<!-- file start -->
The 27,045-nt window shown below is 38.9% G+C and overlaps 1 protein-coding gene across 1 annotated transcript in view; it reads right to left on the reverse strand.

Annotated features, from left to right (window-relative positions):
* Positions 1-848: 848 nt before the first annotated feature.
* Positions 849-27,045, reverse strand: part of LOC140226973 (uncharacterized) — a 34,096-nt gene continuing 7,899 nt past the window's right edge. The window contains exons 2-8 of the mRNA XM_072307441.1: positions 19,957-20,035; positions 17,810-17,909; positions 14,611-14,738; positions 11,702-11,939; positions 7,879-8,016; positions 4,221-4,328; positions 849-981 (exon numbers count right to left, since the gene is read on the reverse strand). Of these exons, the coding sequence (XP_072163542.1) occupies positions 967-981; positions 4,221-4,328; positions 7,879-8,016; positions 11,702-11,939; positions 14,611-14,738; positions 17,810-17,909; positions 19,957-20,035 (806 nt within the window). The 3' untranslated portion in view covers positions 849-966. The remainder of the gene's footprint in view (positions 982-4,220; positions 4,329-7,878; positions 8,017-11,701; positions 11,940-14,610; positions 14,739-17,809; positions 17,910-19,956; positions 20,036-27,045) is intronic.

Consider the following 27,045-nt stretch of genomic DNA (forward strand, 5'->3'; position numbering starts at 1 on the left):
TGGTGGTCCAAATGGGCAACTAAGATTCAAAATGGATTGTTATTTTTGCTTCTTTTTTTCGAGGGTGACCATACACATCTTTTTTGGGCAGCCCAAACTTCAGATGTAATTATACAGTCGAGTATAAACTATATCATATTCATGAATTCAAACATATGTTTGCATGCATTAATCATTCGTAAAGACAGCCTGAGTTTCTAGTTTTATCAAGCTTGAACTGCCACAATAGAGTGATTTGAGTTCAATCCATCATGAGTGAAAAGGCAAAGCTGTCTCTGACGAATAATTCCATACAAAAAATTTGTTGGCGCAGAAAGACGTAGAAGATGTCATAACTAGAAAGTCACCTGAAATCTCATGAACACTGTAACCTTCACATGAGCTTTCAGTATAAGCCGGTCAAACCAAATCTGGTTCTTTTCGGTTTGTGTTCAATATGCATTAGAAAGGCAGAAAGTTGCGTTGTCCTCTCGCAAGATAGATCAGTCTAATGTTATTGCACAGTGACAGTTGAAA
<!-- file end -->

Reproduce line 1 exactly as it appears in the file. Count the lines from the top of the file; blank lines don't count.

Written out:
The 27,045-nt window shown below is 38.9% G+C and overlaps 1 protein-coding gene across 1 annotated transcript in view; it reads right to left on the reverse strand.